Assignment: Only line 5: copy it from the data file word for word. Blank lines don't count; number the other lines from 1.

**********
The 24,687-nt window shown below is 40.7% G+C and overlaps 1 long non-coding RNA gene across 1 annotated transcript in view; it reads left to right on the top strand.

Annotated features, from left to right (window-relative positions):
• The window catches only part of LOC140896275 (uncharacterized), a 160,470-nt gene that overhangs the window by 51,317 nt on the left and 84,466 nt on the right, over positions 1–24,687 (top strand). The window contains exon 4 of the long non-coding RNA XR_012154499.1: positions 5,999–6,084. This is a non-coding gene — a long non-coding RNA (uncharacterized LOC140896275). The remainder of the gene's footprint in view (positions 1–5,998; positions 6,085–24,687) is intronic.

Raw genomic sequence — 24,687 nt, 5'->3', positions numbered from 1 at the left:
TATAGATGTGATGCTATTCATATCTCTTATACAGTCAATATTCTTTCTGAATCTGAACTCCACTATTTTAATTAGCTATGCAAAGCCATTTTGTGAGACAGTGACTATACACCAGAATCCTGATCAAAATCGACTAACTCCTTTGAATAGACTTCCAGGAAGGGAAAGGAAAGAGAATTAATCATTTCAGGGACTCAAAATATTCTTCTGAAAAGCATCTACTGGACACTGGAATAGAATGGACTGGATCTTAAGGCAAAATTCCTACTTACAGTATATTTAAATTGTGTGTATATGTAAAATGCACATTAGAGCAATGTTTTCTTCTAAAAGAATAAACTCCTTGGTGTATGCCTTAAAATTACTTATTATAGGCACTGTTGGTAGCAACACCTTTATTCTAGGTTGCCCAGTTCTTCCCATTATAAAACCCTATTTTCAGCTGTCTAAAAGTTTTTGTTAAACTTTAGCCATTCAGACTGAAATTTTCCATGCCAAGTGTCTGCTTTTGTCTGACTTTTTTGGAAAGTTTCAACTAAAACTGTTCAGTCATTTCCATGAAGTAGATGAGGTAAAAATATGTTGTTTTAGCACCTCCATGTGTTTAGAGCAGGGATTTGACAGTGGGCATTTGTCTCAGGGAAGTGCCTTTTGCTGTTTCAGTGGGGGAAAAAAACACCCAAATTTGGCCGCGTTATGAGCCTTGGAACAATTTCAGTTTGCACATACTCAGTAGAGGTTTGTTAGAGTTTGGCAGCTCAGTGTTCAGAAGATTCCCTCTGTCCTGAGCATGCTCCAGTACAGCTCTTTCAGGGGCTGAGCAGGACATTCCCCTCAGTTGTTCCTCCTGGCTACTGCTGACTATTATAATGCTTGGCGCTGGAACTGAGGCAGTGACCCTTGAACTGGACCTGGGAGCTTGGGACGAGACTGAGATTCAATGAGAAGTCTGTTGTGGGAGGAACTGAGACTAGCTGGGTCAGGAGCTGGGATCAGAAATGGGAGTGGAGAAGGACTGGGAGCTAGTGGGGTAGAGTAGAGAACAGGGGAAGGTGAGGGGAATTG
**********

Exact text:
TATAGATGTGATGCTATTCATATCTCTTATACAGTCAATATTCTTTCTGAATCTGAACTCCACTATTTTAATTAGCTATGCAAAGCCATTTTGTGAGACAGTGACTATACACCAGAATCCTGATCAAAATCGACTAACTCCTTTGAATAGACTTCCAGGAAGGGAAAGGAAAGAGAATTAATCATTTCAGGGACTCAAAATATTCTTCTGAAAAGCATCTACTGGACACTGGAATAGAATGGACTGGATCTTAAGGCAAAATTCCTACTTACAGTATATTTAAATTGTGTGTATATGTAAAATGCACATTAGAGCAATGTTTTCTTCTAAAAGAATAAACTCCTTGGTGTATGCCTTAAAATTACTTATTATAGGCACTGTTGGTAGCAACACCTTTATTCTAGGTTGCCCAGTTCTTCCCATTATAAAACCCTATTTTCAGCTGTCTAAAAGTTTTTGTTAAACTTTAGCCATTCAGACTGAAATTTTCCATGCCAAGTGTCTGCTTTTGTCTGACTTTTTTGGAAAGTTTCAACTAAAACTGTTCAGTCATTTCCATGAAGTAGATGAGGTAAAAATATGTTGTTTTAGCACCTCCATGTGTTTAGAGCAGGGATTTGACAGTGGGCATTTGTCTCAGGGAAGTGCCTTTTGCTGTTTCAGTGGGGGAAAAAAACACCCAAATTTGGCCGCGTTATGAGCCTTGGAACAATTTCAGTTTGCACATACTCAGTAGAGGTTTGTTAGAGTTTGGCAGCTCAGTGTTCAGAAGATTCCCTCTGTCCTGAGCATGCTCCAGTACAGCTCTTTCAGGGGCTGAGCAGGACATTCCCCTCAGTTGTTCCTCCTGGCTACTGCTGACTATTATAATGCTTGGCGCTGGAACTGAGGCAGTGACCCTTGAACTGGACCTGGGAGCTTGGGACGAGACTGAGATTCAATGAGAAGTCTGTTGTGGGAGGAACTGAGACTAGCTGGGTCAGGAGCTGGGATCAGAAATGGGAGTGGAGAAGGACTGGGAGCTAGTGGGGTAGAGTAGAGAACAGGGGAAGGTGAGGGGAATTG